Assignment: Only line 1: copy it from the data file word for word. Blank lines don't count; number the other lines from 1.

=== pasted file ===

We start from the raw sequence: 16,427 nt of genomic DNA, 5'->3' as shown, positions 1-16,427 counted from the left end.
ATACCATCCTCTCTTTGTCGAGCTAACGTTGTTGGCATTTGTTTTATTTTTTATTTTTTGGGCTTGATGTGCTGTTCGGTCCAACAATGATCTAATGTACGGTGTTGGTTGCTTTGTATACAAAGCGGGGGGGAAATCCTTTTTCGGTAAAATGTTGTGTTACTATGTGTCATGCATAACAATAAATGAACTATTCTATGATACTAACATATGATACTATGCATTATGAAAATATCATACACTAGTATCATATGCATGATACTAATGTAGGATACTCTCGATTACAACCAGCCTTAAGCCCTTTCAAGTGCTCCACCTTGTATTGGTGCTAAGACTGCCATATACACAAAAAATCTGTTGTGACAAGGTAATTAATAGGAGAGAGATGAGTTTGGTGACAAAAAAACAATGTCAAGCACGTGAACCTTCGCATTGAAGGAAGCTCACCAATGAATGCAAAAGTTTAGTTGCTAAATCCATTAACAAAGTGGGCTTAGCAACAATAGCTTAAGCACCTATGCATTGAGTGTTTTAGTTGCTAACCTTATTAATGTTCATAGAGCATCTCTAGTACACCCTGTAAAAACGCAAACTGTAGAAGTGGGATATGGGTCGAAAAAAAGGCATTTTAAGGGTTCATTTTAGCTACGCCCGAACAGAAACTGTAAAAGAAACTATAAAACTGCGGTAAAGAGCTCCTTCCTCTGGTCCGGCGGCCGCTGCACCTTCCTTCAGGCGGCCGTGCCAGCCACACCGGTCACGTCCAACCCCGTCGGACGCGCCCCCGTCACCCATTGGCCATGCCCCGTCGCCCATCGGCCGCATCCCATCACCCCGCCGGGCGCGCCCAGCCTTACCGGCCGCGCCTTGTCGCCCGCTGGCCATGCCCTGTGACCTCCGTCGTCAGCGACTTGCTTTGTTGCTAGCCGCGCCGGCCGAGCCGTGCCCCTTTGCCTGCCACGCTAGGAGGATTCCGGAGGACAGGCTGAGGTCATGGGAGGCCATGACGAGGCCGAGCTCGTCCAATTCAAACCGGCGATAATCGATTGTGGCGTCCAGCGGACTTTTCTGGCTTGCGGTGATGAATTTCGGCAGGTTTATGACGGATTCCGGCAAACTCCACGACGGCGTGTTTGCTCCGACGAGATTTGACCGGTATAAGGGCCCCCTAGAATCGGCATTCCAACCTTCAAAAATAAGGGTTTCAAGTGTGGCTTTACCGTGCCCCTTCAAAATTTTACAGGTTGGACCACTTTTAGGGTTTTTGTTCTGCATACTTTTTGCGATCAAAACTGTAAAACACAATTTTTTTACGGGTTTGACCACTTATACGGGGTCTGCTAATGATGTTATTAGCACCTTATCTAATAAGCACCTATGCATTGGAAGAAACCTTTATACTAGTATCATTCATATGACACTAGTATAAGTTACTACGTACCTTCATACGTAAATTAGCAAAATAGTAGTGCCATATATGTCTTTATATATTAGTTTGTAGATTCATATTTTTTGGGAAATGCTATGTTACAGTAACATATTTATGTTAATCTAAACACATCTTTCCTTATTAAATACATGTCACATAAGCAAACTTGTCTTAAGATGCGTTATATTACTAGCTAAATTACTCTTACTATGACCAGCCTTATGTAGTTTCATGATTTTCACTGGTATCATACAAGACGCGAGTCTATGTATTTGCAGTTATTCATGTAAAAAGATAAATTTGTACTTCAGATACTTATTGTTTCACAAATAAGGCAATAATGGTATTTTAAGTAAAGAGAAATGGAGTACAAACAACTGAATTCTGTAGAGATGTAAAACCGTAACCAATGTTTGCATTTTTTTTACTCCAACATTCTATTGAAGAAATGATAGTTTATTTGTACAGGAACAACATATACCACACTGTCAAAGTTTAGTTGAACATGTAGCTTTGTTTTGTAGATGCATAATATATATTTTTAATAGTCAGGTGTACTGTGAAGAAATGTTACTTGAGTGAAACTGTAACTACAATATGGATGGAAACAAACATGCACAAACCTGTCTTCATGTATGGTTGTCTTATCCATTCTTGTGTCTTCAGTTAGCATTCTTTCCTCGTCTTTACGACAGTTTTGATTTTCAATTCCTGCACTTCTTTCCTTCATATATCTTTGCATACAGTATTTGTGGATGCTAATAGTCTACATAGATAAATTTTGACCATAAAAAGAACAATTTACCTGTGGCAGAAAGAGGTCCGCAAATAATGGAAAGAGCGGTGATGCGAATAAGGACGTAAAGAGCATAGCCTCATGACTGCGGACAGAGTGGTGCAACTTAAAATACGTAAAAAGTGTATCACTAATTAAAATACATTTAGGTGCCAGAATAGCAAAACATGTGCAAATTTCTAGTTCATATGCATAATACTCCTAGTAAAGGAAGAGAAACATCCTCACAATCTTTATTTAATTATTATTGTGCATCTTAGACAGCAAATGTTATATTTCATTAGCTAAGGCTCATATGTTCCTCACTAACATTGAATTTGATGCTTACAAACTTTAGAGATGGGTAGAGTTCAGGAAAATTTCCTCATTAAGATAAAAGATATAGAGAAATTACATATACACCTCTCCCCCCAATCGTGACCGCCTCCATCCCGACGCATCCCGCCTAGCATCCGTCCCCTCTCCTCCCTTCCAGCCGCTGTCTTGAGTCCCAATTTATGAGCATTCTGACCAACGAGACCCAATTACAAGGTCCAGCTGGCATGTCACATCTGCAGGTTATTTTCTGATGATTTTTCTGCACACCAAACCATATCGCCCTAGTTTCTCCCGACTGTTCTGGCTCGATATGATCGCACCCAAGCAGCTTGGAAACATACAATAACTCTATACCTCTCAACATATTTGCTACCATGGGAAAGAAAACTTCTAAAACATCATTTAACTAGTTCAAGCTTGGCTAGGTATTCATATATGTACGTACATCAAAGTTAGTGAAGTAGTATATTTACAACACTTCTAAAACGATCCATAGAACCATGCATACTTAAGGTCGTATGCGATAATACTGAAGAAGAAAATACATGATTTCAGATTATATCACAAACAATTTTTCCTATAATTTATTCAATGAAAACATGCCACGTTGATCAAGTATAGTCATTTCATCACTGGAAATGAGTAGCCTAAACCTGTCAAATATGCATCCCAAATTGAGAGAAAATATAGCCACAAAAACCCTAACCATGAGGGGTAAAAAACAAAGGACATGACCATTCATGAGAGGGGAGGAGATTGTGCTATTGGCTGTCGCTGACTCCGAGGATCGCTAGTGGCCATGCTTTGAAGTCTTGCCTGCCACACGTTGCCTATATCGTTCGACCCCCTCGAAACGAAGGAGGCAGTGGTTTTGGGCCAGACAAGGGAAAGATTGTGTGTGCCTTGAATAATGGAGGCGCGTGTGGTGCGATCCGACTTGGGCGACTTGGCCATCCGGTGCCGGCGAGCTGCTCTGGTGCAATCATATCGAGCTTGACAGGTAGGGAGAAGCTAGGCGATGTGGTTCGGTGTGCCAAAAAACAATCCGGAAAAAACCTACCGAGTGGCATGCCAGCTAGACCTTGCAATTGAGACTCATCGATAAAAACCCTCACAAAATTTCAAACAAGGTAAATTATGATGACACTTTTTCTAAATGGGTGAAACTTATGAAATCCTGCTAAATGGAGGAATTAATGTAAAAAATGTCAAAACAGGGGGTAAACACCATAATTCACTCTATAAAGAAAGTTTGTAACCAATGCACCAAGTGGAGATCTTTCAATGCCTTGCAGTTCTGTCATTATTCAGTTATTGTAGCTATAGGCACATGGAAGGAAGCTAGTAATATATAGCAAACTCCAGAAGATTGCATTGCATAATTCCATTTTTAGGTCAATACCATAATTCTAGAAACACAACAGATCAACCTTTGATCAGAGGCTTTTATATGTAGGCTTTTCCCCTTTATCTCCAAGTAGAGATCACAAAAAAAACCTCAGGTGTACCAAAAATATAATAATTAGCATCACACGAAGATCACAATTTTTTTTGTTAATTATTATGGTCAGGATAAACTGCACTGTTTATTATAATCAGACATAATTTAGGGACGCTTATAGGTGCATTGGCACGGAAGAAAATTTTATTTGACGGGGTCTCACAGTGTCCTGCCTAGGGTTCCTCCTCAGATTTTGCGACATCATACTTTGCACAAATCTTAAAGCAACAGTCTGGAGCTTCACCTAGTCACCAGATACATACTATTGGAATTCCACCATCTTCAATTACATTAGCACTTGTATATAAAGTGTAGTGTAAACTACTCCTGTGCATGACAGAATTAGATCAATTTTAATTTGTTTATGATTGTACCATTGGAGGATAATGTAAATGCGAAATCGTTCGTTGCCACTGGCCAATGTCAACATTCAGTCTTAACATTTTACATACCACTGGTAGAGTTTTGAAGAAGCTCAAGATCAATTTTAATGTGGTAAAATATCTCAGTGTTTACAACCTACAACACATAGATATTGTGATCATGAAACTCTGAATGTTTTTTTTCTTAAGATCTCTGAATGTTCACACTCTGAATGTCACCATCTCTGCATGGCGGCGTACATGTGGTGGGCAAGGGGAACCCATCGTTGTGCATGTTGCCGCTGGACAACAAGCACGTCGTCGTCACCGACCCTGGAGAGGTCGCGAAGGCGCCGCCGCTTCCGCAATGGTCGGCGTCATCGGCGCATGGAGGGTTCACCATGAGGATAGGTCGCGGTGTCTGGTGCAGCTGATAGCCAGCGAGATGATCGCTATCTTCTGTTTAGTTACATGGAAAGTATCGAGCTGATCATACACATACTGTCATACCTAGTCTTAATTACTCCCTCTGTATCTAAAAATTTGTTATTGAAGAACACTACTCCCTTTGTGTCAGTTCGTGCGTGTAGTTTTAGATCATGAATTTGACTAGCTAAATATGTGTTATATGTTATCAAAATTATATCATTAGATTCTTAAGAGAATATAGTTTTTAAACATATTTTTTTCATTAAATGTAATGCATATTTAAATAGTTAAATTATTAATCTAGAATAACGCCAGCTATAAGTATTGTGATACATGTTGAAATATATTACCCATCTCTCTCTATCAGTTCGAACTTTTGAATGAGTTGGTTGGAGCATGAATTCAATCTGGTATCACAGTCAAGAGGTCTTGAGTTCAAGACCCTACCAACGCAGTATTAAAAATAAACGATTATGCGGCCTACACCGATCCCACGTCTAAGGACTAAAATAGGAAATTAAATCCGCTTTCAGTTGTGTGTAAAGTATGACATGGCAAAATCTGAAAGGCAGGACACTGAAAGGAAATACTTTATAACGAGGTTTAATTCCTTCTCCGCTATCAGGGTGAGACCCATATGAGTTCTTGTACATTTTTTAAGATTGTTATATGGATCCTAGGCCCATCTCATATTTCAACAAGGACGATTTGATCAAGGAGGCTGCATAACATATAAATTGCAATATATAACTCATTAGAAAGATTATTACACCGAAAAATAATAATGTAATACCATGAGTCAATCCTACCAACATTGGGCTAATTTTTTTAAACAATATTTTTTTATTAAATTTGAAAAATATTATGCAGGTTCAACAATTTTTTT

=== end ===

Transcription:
We start from the raw sequence: 16,427 nt of genomic DNA, 5'->3' as shown, positions 1-16,427 counted from the left end.